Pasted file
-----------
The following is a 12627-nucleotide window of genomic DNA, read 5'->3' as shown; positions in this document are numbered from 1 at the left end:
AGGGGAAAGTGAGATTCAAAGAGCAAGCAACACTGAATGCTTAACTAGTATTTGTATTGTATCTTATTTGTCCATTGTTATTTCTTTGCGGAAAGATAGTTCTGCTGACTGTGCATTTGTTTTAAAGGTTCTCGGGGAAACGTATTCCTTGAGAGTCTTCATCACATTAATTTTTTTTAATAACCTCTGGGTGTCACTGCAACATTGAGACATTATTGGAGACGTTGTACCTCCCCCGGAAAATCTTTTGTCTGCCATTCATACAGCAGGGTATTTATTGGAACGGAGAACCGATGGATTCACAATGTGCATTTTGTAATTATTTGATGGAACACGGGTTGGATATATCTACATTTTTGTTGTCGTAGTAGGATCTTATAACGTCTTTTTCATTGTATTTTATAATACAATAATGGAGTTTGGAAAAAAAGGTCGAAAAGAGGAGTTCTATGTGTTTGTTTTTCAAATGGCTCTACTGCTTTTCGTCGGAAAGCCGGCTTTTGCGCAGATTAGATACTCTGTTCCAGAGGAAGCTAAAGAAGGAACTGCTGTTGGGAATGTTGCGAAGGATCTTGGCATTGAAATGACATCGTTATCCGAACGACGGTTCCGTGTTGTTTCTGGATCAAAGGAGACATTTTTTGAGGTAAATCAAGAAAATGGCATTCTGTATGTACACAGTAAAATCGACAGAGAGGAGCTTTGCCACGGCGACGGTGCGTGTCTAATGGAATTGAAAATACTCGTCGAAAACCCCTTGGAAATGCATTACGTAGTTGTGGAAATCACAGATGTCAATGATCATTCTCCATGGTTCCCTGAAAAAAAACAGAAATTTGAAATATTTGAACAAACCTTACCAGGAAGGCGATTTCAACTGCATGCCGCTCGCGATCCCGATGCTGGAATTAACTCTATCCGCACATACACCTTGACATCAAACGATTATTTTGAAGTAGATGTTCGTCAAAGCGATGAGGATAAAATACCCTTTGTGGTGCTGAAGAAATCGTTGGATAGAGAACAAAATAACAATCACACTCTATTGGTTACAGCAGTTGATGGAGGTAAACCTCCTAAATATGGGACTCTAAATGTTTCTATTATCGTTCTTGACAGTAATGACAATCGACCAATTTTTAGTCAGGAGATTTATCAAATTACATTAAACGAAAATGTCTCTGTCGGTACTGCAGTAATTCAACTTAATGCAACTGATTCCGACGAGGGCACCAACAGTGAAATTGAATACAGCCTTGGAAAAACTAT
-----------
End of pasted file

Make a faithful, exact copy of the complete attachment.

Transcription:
The following is a 12627-nucleotide window of genomic DNA, read 5'->3' as shown; positions in this document are numbered from 1 at the left end:
AGGGGAAAGTGAGATTCAAAGAGCAAGCAACACTGAATGCTTAACTAGTATTTGTATTGTATCTTATTTGTCCATTGTTATTTCTTTGCGGAAAGATAGTTCTGCTGACTGTGCATTTGTTTTAAAGGTTCTCGGGGAAACGTATTCCTTGAGAGTCTTCATCACATTAATTTTTTTTAATAACCTCTGGGTGTCACTGCAACATTGAGACATTATTGGAGACGTTGTACCTCCCCCGGAAAATCTTTTGTCTGCCATTCATACAGCAGGGTATTTATTGGAACGGAGAACCGATGGATTCACAATGTGCATTTTGTAATTATTTGATGGAACACGGGTTGGATATATCTACATTTTTGTTGTCGTAGTAGGATCTTATAACGTCTTTTTCATTGTATTTTATAATACAATAATGGAGTTTGGAAAAAAAGGTCGAAAAGAGGAGTTCTATGTGTTTGTTTTTCAAATGGCTCTACTGCTTTTCGTCGGAAAGCCGGCTTTTGCGCAGATTAGATACTCTGTTCCAGAGGAAGCTAAAGAAGGAACTGCTGTTGGGAATGTTGCGAAGGATCTTGGCATTGAAATGACATCGTTATCCGAACGACGGTTCCGTGTTGTTTCTGGATCAAAGGAGACATTTTTTGAGGTAAATCAAGAAAATGGCATTCTGTATGTACACAGTAAAATCGACAGAGAGGAGCTTTGCCACGGCGACGGTGCGTGTCTAATGGAATTGAAAATACTCGTCGAAAACCCCTTGGAAATGCATTACGTAGTTGTGGAAATCACAGATGTCAATGATCATTCTCCATGGTTCCCTGAAAAAAAACAGAAATTTGAAATATTTGAACAAACCTTACCAGGAAGGCGATTTCAACTGCATGCCGCTCGCGATCCCGATGCTGGAATTAACTCTATCCGCACATACACCTTGACATCAAACGATTATTTTGAAGTAGATGTTCGTCAAAGCGATGAGGATAAAATACCCTTTGTGGTGCTGAAGAAATCGTTGGATAGAGAACAAAATAACAATCACACTCTATTGGTTACAGCAGTTGATGGAGGTAAACCTCCTAAATATGGGACTCTAAATGTTTCTATTATCGTTCTTGACAGTAATGACAATCGACCAATTTTTAGTCAGGAGATTTATCAAATTACATTAAACGAAAATGTCTCTGTCGGTACTGCAGTAATTCAACTTAATGCAACTGATTCCGACGAGGGCACCAACAGTGAAATTGAATACAGCCTTGGAAAAACTAT